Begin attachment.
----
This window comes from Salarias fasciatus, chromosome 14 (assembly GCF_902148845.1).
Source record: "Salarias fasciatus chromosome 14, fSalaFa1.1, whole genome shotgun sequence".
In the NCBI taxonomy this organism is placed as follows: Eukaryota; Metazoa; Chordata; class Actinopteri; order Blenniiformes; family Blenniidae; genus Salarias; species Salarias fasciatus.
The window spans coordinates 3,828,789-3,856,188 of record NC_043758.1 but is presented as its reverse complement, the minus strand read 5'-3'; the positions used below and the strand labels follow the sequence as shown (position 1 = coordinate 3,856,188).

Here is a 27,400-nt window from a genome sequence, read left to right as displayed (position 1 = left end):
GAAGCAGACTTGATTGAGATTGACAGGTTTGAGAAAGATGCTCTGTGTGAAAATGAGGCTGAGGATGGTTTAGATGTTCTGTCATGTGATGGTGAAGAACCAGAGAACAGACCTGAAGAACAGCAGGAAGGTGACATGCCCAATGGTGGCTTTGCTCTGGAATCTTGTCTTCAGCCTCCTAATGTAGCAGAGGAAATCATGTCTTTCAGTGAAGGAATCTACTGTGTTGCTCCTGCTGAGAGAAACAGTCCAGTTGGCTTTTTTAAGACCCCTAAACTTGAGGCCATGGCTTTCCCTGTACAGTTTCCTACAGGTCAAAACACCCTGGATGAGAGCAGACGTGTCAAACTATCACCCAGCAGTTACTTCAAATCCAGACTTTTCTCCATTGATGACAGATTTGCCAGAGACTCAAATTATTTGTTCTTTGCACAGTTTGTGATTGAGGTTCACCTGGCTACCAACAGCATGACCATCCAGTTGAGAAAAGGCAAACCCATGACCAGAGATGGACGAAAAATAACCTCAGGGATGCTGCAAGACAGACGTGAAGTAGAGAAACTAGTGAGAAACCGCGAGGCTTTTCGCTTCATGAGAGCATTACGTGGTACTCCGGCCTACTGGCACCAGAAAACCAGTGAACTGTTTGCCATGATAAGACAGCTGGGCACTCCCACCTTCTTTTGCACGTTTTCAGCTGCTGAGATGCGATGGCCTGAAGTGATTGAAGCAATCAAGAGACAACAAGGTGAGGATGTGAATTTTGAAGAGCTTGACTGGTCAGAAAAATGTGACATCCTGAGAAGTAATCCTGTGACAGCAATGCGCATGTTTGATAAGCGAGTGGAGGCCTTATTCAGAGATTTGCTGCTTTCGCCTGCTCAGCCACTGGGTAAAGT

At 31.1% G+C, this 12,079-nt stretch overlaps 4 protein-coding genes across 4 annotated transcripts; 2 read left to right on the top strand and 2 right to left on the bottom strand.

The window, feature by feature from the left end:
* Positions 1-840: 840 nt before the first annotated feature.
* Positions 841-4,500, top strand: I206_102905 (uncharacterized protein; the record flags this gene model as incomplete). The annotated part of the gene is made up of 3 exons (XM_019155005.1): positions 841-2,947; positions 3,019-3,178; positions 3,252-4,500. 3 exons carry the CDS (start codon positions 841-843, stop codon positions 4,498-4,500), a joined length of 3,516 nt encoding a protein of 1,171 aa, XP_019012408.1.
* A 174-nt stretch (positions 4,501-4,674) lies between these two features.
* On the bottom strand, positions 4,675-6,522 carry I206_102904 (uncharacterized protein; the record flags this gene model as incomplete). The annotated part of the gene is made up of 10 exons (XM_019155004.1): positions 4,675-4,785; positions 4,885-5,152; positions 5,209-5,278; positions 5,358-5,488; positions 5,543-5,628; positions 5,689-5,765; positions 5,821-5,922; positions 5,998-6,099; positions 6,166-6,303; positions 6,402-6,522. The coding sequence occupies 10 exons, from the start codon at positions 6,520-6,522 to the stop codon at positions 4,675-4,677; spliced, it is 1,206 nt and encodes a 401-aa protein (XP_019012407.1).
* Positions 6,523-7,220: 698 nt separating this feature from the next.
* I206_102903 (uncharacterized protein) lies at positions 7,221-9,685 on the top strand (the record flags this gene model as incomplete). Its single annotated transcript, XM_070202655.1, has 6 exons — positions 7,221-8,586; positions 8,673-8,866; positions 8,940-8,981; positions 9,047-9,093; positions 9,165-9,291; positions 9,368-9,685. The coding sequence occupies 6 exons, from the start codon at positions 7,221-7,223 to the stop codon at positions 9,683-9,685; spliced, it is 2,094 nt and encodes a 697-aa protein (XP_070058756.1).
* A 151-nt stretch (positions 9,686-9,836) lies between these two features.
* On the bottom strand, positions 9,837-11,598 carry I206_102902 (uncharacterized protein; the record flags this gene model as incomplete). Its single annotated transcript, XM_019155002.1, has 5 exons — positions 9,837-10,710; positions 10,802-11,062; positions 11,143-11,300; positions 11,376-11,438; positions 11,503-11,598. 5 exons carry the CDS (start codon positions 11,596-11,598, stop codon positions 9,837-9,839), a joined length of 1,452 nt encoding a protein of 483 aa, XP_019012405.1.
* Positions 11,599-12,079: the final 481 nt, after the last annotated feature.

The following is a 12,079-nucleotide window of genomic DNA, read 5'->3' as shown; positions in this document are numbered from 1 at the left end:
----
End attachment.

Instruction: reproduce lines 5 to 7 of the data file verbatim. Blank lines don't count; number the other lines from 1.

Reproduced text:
Here is a 27,400-nt window from a genome sequence, read left to right as displayed (position 1 = left end):
GAAGCAGACTTGATTGAGATTGACAGGTTTGAGAAAGATGCTCTGTGTGAAAATGAGGCTGAGGATGGTTTAGATGTTCTGTCATGTGATGGTGAAGAACCAGAGAACAGACCTGAAGAACAGCAGGAAGGTGACATGCCCAATGGTGGCTTTGCTCTGGAATCTTGTCTTCAGCCTCCTAATGTAGCAGAGGAAATCATGTCTTTCAGTGAAGGAATCTACTGTGTTGCTCCTGCTGAGAGAAACAGTCCAGTTGGCTTTTTTAAGACCCCTAAACTTGAGGCCATGGCTTTCCCTGTACAGTTTCCTACAGGTCAAAACACCCTGGATGAGAGCAGACGTGTCAAACTATCACCCAGCAGTTACTTCAAATCCAGACTTTTCTCCATTGATGACAGATTTGCCAGAGACTCAAATTATTTGTTCTTTGCACAGTTTGTGATTGAGGTTCACCTGGCTACCAACAGCATGACCATCCAGTTGAGAAAAGGCAAACCCATGACCAGAGATGGACGAAAAATAACCTCAGGGATGCTGCAAGACAGACGTGAAGTAGAGAAACTAGTGAGAAACCGCGAGGCTTTTCGCTTCATGAGAGCATTACGTGGTACTCCGGCCTACTGGCACCAGAAAACCAGTGAACTGTTTGCCATGATAAGACAGCTGGGCACTCCCACCTTCTTTTGCACGTTTTCAGCTGCTGAGATGCGATGGCCTGAAGTGATTGAAGCAATCAAGAGACAACAAGGTGAGGATGTGAATTTTGAAGAGCTTGACTGGTCAGAAAAATGTGACATCCTGAGAAGTAATCCTGTGACAGCAATGCGCATGTTTGATAAGCGAGTGGAGGCCTTATTCAGAGATTTGCTGCTTTCGCCTGCTCAGCCACTGGGTAAAGT

At 31.1% G+C, this 12,079-nt stretch overlaps 4 protein-coding genes across 4 annotated transcripts; 2 read left to right on the top strand and 2 right to left on the bottom strand.